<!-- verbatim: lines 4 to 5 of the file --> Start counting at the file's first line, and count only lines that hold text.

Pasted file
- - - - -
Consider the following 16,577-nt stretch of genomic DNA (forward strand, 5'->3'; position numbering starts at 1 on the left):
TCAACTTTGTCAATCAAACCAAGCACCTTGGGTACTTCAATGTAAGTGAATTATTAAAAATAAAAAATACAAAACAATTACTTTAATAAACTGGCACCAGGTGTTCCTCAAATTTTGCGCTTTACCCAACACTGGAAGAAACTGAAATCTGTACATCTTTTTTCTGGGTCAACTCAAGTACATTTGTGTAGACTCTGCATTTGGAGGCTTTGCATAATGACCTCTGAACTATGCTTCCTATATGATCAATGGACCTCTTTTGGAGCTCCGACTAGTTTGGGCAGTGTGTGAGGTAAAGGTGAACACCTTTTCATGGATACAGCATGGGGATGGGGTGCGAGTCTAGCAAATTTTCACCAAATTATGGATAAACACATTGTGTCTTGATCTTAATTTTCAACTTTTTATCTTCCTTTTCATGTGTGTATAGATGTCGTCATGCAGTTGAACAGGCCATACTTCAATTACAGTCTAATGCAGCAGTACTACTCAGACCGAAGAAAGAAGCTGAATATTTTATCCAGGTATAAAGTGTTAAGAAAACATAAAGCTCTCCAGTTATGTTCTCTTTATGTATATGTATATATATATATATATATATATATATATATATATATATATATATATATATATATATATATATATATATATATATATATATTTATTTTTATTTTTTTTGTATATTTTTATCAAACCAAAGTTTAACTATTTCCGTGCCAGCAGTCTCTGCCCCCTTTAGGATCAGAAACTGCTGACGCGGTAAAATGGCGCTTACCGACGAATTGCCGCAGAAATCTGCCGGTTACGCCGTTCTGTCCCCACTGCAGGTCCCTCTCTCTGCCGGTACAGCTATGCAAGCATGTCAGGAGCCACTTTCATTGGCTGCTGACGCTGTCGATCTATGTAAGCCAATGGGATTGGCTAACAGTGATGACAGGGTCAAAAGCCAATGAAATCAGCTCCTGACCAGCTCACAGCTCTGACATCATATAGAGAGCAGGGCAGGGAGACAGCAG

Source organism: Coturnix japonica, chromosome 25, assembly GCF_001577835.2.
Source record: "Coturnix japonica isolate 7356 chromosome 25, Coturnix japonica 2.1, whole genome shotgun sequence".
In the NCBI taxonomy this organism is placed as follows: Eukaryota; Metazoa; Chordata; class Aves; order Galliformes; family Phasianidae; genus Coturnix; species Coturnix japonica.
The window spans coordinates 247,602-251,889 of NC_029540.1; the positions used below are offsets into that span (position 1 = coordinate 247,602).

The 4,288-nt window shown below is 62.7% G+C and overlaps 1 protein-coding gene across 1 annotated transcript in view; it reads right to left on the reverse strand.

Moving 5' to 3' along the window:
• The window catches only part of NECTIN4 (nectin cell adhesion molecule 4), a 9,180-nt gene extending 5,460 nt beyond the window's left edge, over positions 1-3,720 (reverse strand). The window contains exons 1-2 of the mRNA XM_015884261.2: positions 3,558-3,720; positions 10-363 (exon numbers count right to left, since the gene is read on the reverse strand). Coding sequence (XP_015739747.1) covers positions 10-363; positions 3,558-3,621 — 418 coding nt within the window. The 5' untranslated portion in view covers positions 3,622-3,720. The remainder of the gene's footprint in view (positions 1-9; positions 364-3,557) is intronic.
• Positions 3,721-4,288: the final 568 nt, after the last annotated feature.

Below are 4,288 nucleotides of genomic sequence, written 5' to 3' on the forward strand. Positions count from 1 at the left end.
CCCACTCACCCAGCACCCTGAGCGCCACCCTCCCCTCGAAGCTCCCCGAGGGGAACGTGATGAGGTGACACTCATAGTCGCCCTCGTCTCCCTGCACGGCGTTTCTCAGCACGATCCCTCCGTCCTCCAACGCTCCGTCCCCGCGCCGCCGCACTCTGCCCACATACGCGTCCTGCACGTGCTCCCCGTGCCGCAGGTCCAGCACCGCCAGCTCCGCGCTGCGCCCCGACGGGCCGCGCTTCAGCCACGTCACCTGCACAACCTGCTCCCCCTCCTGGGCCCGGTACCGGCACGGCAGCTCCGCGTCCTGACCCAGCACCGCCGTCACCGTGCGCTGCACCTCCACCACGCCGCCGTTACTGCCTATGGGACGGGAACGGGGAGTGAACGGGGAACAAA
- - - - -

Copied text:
Source record: "Coturnix japonica isolate 7356 chromosome 25, Coturnix japonica 2.1, whole genome shotgun sequence".
In the NCBI taxonomy this organism is placed as follows: Eukaryota; Metazoa; Chordata; class Aves; order Galliformes; family Phasianidae; genus Coturnix; species Coturnix japonica.